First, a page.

The unemployment rate for millennials has dropped from 12.4 to 7.7 from 2010 to 2015. Yet despite this increase in landing jobs, young adults between the ages of 18 and 34 are living at home with their parents more now than they were in 2010, with an increase of 24% to 26%, according to the Pew Research Center analysis of the U.S. Census Bureau.
In high-cost areas like New York, the percentage of millennials living at home is even higher, at an astounding 30%.
So why is it that employment rates and living at home are simultaneously increasing?
According to Luke Delorme, a Research Fellow at the American Institute for Economic Research, “Young people have more debt (student debt has increased an extravagant 167% between 2006 and 2015), a higher cost of living and stagnant relative wages.” Mix these all together with loving parents and it’s a recipe for staying comfy and cozy back at home.
However, the fact is, everyone --millennials included-- has to move out of their parents’ homes at some point. It builds character, responsibility and helps to develop independent adults.
In order to guide millennials in to the real world, we have gathered some pointers on how to move out of your parents’ house.
Start paying bills now
There’s no better time to start paying bills than when you’re still in the comfort of your own home (just in case you need a cushion). Paying bills is hard, and debt is one of the main reasons why millennials who do move out boomerang back home after a couple of years. By learning how to budget yourself (use this monthly rent calculator) by paying your parents rent (or at least your own car insurance and cell phone bills) and contributing to household needs, you won’t be as surprised by the impact of bill-paying once you get in to the real world.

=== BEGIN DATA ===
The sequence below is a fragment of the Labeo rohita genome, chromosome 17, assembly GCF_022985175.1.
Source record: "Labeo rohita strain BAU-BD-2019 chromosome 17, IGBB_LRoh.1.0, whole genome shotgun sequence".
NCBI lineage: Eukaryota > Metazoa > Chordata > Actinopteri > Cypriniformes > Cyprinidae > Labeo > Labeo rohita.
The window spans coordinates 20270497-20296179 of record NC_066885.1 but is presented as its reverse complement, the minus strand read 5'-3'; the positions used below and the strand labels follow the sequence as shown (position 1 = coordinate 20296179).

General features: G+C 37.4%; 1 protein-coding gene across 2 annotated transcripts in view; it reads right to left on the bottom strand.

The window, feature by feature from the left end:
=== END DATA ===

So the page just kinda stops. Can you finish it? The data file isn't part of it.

Job hunt now
One reason you may be living at home might be that either you don’t have job or you don’t have one conducive to comfortably moving out. Use your time at home to beef up your resume, update your portfolio or take some courses or certifications that may aid in the field you’re looking to get in to. Regardless, sitting around with no job opportunities in sight and a lack of motivation to acquire one won’t get you out any time soon. Make it happen by making it happen.
Pay off debt nowIf you have student or credit card debt accumulating over time, now’s the time to buckle down and get it paid off or paid down. Even if you are contributing to your parents, it’s likely you aren’t paying as much as you would if you were on your own. Use any extra funds that aren’t going to your savings account to pay off your debt. Having a clean slate and healthy credit will be an important step toward your future financial health.
Cut expenses you don't need
There’s a fine line between needs and wants. It's cruical that you cut some expenses that you don’t necessarily need. Bring home-brewed coffee to work rather than that daily trip to Starbucks, cook your own meals, do your own manicures and budget regular and holiday spending with your future in mind.
Set a deadline now
Deadlines make goals easier to attain. Set a deadline (it may be months, or even a year depending on the circumstances) on when you want to move out. Research apartment prices in areas you’re interested in moving to, calculate security and pet deposits, utilities, cable, etc. and budget yourself accordingly. Create a savings account primarily for the purpose of moving out, where you will add a percentage of your paycheck to each month. By having attainable and achievable goals that you commit to, your move will be a reality.
Moving on your own is scary. It was scary for your parents too. Talk to them about it. They’ve made financial mistakes as well and are very likely to want to help you get on your feet and teach you everything that they’ve learned over time. By setting yourself up responsibly now, your future will be that much brighter.